Despite the historical MAAFA (Black Holocaust of Enslavement) of black people in America, we are still expected to show gratitude to an anthem and flag that have not done shown us the same. The first official national flag, also known as “Stars and Stripes,” was approved by the Continental Congress on June 14, 1777. At this time, blacks were slaves and considered property in America. Between 1777 and 1960 (when the last new star was added to the flag for Hawaii’s statehood), black people have suffered and fought through slavery, Jim Crow laws and discrimination (i.e. redlining, block-busting, and predatory lending practices). Lest I fail to mention the assassination of some of our most prominent leaders (Dr. Martin Luther King, Jr. and Malcolm X). The national anthem and American flag may have different meanings, but for the (many) Africans in America, we see the 13 stripes (for the original thirteen colonies) as a reminder of what our ancestors went through. To us, red signifies the blood of our ancestors whose lives were stolen; white is our bondage in slavery; and blue symbolizes generations of tears we shed. The only stars my ancestor saw hope in were the ones they looked to in the sky. Our meaning of the national anthem and flag is a mixture of tragedy and tenacity. I pledge allegiance to my ancestors.
-Asani Shakur, 28
The words don’t apply to my people
I am a black woman and I do not stand for the national anthem or say the pledge of allegiance, because I do not believe the words apply to my people. For example, “Liberty and justice for all.” My people came to this country shackled, seen as less than human and undeserving of rights or freedom. I cannot pledge my allegiance to a country that has a history of injustice towards my people. America has enslaved, bombed, segregated, lynched, incarcerated, brutally murdered, and stolen rights from black people for centuries.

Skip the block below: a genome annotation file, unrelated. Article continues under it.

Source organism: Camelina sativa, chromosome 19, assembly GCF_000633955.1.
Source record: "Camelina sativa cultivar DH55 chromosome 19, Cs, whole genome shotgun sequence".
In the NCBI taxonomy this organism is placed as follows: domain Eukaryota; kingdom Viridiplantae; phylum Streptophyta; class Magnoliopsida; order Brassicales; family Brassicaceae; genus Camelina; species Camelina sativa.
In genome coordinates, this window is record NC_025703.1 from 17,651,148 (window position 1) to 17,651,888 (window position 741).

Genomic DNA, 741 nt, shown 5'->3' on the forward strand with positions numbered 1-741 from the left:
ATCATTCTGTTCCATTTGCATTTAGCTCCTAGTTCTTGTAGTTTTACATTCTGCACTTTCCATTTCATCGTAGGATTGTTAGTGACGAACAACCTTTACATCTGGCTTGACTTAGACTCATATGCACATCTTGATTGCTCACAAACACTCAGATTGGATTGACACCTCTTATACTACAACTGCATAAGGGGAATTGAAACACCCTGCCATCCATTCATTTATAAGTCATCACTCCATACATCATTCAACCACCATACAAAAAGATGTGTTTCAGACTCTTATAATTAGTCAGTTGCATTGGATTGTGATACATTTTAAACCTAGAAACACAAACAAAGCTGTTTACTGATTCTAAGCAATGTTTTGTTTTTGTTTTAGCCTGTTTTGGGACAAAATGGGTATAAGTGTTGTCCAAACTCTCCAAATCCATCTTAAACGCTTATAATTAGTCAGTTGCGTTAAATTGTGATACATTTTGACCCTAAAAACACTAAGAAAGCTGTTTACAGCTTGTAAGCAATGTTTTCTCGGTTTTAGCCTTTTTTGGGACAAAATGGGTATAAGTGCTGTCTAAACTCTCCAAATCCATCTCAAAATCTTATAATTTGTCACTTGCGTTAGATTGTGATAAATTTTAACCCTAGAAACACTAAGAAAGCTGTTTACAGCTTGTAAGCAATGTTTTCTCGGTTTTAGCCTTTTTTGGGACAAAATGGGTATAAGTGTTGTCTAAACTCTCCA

The national anthem has verses that celebrate the death of my ancestors. “No refuge could save the hireling and slave/ From the terror of flight or the gloom of the grave.” America is the “land of the free” yet my people were not free. In recent years, we have seen in America that black lives are not valued, we are seen as threats instead of people. Being in constant fear of your life or one of your family members’ lives is not freedom. Nor have I seen any reconciliation for the acts America has committed against black people. For all these reasons, I refuse to sing of America’s liberty and pledge allegiance to a flag that does not include my people.
This land was stolen
From South America to North America, there is a history of genocide, slavery, and evil. I have never identified with the American flag or national anthem because I studied history from more than a Eurocentric perspective; both of my parents have Native American heritage so they have always instilled in me that this land was forcibly stolen from my ancestors.
Growing up in multicultural San Francisco, nationalism was never really impressed upon me or taught. Even if it was, I would have rejected it. I never consistently stood or sang for any American nationalist propaganda. I consider myself a citizen of the world, but more importantly I understand that the Americas are in the control of the oppressors, not the rightful owners.
I believe all athletes of color should take a stand like Kaepernick because the youth idolize them more than they do intellectuals.
-Larry Dorsey, 25
I’m not considered an American
To be honest, I rarely think about the American flag. It doesn’t have much relevance to me. When I look at America’s history, I’ve never been considered an ally. I’ve never been told, “You’re one of us.” For years, the word “American” was considered a code word for “white people.” As a black person, you don’t identify with that. The schools stopped singing the national anthem and at that point, it died out for me. My mom was very neutral about the idea but she raised me towards religion. So the anthem was rarely a topic. I don’t sing the anthem, promote the flag or place my hand over my heart. For what? I’ve never been considered an American or treated with the same respect. Black Lives Matter is proof I’m not considered an American.
-Sean Shavers, 25